Liverpool Festival gardens, curated as part of the 1984 International Garden Festival, grew from an embittered political landscape which covered the city through much of the 1980s. An era dominated by upheaval and economic downturn, the gardens offered a momentary distraction from the ensuring social unrest, and can be credited for helping to begin a reversal of the city’s tourism fortunes. Situated just a short walk from the station towards the river promenade, the opposite direction to Sefton park, the festival site still stands as one of the most unique green spaces in the area with its remaining collection of oriental gardens, pagodas, lakes, waterways and waterfalls.
Alison Appleton Tea House
There’s no shortage of places to stop and have a drink on Lark lane, but when it comes to a cup of tea, Alison Appleton knows what it takes to serve up a good brew. The ceramic designer has been spent the last two decades creating her own sleek and stylish range of teapots and tea cups, many of which will harbour a vast range of teas (over 50 to choose from) when visiting her homely tea house. It’s fair to say Alison Appleton understands the philosophy of making a cup of tea, with a further understanding of the numerous facets required to ensure a satisfying experience. With a wine, brunch and afternoon tea menu, Alison’s tea house is a necessary stop for loose leaf connoisseurs.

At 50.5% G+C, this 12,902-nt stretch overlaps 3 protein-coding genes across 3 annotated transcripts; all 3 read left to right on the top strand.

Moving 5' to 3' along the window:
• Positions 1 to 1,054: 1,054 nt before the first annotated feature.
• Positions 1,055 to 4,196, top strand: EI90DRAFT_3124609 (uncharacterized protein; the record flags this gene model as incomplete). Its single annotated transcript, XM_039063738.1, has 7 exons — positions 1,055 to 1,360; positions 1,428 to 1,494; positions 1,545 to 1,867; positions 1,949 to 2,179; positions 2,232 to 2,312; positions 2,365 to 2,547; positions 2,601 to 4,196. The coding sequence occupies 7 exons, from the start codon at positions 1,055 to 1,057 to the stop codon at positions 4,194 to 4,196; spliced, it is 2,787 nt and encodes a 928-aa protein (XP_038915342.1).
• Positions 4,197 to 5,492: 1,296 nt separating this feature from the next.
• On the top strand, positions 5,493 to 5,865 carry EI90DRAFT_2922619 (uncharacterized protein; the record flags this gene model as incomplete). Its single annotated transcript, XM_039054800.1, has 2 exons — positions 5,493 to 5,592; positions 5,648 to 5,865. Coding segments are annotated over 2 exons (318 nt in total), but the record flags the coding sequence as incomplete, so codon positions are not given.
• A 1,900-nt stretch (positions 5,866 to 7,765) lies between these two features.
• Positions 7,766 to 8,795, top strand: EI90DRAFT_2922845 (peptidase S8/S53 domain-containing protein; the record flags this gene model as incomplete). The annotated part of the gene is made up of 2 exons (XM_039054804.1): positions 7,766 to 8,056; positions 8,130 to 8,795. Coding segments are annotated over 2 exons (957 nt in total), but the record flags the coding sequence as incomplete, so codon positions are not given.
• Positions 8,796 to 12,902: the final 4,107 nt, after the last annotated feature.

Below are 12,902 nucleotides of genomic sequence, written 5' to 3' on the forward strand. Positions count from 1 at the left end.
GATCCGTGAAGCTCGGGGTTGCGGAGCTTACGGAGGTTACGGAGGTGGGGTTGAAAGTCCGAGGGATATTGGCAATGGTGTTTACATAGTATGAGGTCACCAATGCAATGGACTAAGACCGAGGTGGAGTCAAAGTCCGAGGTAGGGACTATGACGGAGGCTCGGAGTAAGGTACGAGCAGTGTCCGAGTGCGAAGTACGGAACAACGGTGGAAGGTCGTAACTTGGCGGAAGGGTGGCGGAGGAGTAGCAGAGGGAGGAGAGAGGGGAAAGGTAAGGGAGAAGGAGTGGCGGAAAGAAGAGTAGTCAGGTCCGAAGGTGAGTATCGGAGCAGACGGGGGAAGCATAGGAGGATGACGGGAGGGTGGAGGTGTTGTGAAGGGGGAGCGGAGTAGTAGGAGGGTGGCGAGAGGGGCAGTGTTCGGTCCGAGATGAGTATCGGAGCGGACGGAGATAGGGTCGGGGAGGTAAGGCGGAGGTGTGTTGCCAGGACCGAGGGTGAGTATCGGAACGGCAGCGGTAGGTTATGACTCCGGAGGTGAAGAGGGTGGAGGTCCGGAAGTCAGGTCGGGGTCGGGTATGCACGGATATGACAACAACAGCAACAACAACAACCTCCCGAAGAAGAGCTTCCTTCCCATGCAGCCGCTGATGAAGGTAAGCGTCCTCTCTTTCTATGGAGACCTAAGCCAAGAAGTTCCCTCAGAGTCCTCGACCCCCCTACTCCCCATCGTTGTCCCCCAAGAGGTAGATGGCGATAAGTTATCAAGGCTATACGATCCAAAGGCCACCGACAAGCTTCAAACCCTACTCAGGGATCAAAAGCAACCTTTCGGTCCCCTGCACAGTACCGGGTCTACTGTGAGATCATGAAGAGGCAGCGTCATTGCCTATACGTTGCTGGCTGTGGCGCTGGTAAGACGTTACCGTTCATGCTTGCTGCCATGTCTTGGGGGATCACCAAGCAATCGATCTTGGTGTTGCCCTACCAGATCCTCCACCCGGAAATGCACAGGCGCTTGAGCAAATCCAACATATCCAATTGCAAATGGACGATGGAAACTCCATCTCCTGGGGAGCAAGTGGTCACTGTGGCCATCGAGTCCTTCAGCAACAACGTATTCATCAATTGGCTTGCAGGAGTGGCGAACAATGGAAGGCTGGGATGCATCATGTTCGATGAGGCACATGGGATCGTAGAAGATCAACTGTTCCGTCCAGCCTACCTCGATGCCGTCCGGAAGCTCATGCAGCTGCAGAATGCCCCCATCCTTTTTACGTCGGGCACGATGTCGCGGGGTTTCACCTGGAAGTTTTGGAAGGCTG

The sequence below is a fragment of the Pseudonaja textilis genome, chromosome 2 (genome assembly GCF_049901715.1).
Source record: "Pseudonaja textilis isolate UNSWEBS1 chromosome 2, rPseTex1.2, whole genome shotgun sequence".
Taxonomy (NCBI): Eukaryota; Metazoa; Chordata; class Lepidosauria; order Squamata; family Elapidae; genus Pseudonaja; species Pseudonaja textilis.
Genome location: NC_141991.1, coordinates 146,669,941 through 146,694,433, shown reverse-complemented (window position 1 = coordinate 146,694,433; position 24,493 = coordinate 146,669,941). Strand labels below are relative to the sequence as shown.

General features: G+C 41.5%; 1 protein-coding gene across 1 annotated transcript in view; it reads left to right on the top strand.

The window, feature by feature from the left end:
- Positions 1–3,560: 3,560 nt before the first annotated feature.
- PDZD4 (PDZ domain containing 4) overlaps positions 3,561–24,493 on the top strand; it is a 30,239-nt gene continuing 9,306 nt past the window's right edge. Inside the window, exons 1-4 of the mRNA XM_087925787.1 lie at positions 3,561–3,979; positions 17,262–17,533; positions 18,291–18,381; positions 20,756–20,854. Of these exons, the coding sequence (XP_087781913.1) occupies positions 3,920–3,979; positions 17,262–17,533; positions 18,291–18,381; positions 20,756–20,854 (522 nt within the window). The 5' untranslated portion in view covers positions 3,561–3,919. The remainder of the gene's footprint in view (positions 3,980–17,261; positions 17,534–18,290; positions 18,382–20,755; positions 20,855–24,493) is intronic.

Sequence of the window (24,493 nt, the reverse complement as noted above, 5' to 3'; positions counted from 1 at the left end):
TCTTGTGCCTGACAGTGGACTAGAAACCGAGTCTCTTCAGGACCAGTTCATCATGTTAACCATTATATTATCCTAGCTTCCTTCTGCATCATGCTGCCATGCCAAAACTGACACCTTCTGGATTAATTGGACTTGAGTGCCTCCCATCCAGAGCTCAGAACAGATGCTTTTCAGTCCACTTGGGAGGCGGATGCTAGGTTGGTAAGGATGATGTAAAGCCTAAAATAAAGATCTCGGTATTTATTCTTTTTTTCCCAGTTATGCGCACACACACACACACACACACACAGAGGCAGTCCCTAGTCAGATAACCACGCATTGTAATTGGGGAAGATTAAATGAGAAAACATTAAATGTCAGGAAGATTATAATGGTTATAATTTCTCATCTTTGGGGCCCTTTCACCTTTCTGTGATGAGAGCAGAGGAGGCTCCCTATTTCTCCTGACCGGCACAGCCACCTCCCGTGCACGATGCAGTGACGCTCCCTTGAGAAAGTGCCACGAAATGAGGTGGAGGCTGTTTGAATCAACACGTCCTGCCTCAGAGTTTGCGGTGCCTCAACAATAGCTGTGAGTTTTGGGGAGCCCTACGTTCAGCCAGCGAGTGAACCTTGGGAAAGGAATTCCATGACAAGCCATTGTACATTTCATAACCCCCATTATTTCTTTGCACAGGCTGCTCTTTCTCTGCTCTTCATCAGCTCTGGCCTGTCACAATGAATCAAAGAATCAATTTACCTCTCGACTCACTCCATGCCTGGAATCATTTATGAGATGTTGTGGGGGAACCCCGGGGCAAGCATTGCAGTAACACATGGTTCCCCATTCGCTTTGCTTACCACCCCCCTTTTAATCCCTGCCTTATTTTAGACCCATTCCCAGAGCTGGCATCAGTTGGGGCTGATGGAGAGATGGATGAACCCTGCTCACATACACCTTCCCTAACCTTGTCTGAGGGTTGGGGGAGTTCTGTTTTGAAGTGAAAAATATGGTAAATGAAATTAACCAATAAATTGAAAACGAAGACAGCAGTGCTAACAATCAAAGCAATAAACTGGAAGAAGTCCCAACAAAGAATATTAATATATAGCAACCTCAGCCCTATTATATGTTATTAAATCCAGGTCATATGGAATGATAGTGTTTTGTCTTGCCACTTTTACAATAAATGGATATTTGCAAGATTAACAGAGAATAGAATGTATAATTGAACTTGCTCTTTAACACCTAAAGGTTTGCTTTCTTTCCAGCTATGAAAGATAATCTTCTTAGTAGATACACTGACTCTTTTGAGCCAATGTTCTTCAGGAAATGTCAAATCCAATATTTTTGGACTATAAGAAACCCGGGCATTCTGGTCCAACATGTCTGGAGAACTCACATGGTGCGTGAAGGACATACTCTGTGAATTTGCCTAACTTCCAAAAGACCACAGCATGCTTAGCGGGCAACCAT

Keith's Wine Bar
Keith’s isn’t so much a wine bar as it is a Liverpool institution. The restaurant and drinkery has been a favourite for multiple generations since opening in the 1980s, winning hearts with its shabby chic décor and warm atmosphere. As expected, the bar is home to a dizzying selection of wines, but also offers a range of vegetarian plates and European cuisine. Although the bar underwent a refurbishment in 2017, it has retained its bohemian, shoulder length hair freedom in its design and continues to be one of the best loved stops among the hustle and bustle of Lark Lane.
Arts Hub 47